5 DECEMBER 2006, TIMES OF INDIA, PATNA.
The brutal murder of Patna University Professor and eminent historian Papiya Ghosh has shocked academicians all over the country.
“It is an irreparable loss. Her dastardly murder in the capital is reprehensible”.
Thus was the unanimous view of JNU academicians who gathered in New Delhi on Monday to condole the brutal killing of the Patna-based historian.
The Faculty of Centre For Historical Studies (CHS), School of Social Sciences, JNU, New Delhi, in a meeting on Monday to mourn Papiya, recalled her love for Bihar where she chose to work.
Her association with the CHS, JNU, as a visiting Scholar earlier this year was also recalled. CHS Chairperson Aditya Mukherjee, will send a formal letter of condolence to her family.
Many JNU Faculty Members, including Monidipa Banerjee (Philosophy Department), Sucheta Mahajan and Vijaya Ramaswamy (both History Department) attended the Condolence Meet on JNU campus.
Papiya’s colleagues at Indian Institute of Advance Study (IIAS), Shimla, where she was a Fellow from 1993-96, also expressed their shock and anger. A Condolence Meeting is being planned by the Nehru Memorial Museum and Library at Teen Murti Bhavan in New Delhi.
Another noted modern Indian historian, Mridula Mukherjee, Director of the Nehru Memorial Museum and Library, told TOI on phone: “We are still under complete shock over the ghastly murder of Papiya. I still cannot believe she is dead,” Mukherjee said in a choked voice.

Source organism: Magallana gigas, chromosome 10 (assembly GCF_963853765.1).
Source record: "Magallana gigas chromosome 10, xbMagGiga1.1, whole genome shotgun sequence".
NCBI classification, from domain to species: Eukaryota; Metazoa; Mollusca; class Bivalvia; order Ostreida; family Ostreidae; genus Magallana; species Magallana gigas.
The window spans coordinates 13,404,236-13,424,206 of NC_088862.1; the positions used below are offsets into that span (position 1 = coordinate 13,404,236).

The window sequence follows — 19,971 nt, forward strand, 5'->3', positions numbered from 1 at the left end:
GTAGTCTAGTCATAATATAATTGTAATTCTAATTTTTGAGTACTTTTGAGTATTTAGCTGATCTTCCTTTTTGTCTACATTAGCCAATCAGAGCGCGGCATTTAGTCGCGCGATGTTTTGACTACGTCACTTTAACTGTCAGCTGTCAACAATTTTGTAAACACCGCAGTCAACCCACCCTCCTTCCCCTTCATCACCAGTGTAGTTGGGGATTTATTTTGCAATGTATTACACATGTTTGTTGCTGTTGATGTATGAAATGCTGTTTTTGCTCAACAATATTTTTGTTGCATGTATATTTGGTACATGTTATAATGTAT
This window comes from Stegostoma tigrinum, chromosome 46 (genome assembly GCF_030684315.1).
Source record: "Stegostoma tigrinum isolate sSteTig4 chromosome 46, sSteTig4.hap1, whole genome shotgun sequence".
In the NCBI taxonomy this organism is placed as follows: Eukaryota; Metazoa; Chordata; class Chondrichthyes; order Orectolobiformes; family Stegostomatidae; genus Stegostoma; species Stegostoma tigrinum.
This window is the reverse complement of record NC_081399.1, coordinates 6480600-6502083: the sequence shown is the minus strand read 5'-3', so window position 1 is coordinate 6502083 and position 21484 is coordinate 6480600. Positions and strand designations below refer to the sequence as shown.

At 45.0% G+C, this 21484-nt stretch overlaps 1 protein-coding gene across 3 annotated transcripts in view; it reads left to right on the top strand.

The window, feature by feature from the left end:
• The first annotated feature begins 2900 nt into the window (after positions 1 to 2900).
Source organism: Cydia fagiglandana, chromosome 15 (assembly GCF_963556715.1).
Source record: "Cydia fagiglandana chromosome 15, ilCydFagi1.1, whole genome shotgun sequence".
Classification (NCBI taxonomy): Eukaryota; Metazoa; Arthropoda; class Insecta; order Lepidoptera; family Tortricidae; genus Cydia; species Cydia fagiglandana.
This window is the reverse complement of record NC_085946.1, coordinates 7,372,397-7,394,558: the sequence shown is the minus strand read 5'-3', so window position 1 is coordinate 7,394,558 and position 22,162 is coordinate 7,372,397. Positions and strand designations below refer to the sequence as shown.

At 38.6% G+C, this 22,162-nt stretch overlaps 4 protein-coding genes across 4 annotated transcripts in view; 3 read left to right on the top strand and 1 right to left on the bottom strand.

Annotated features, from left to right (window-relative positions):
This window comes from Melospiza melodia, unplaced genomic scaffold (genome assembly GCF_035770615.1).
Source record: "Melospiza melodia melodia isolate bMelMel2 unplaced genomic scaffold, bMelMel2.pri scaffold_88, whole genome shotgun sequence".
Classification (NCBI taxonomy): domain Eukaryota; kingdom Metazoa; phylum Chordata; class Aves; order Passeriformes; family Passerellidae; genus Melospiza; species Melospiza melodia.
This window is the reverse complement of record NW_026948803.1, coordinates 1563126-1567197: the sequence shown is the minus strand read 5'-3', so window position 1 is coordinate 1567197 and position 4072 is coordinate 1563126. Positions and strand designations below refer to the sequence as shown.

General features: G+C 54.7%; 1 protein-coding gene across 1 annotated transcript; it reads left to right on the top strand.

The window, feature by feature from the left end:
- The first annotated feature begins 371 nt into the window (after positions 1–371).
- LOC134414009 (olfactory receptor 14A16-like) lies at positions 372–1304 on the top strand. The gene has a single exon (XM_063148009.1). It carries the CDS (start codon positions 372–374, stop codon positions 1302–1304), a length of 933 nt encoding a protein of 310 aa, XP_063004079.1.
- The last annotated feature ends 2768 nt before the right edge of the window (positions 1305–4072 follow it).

“We had recently invited her to JNU as a Visiting Fellow. She was also associated with the Nehru Museum and Library during the 90s. She was an outstanding historian and a wonderful human being,” Mukherjee said, adding she was among few persons who had no negative traits.
Academicians in Delhi will soon sit together and decide their future course of action. Peaceful protest march, signature campaign and candle light vigil would be held, she added.
Sucheta Mahajan, a close associate of Papiya, told TOI on phone from New Delhi that Papiya’s first book, part of a trilogy on the 20th century Bihar, will be published very soon by Routledge. It is in press. She has highlighted the predicament of the Bihari Muslims displaced during the Partition of the country. She was also working on Bhojpuri culture, Mahajan said.
Papiya had a brilliant mind. She was among a handful of historians of modern and contemporary India who combined deep knowledge of their subject with commitment to the milieu. Mahajan, who teaches modern Indian history at JNU, said: “At a personal level, she was a treasured friend and was very generous.”